This is a crime against our community and the response so far is a nasty Board resolution from CB3. Why haven't Chin and Brewer called a press conference at Rivington House to call out the Mayor for this and call for a protest rally or something. There should be a massive neighborhood protest over this. So why isn't this happening, because Chin and Brewer are in the pocket of the RE cabal. Chin supported the NYU plan and Brewer is trying to shut down the Small business survival act by introducing some pathetic piece of legislation. Village Center for Care was essentially forced by Chin and the CB to sell this to a for profit Nursing Home operator instead of letting them sell it on the open market. So that's what they did and the deed should have been modified to allow for a for profit nursing home, not lifted entirely. What idiot allowed this to happen? Who was asleep at the switch? Who got some of the 16 million to look the other way? Whose head will roll for this? This smells too much like an inside job with a whole bunch of people laughing all the way to the bank. This can't be allowed to just fade away into the next news cycle.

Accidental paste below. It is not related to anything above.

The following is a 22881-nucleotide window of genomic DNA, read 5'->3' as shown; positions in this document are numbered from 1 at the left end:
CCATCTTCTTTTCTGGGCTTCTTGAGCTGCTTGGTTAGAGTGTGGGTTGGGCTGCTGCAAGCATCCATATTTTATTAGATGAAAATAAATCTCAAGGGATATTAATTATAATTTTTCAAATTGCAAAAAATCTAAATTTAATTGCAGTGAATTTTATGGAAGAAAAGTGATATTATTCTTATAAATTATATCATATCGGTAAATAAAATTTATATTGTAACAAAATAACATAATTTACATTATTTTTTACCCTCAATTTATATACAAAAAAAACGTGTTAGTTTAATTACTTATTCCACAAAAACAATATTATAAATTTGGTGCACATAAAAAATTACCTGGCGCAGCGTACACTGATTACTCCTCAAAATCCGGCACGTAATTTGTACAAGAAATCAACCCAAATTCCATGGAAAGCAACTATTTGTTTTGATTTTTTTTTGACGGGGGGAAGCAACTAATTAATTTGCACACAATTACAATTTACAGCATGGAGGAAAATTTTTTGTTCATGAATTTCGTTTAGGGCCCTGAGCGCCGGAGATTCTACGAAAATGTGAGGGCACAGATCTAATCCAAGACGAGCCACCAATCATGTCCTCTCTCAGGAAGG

A massive neighborhood protest? I commented on this before but it bears repeating. The 'communuty' is increasing made up of people who support this type of development and would never protest this- or anything else for that matter. When are people going to finally realize that 'the community' doesnt care about what you think it should care about. Wake up. Its over. Every new development brings in more people with this mindset. The population has changed. They have their own priorities and dobr care about some old folks home or AIDS treatment facility or a longtime business. They just dont.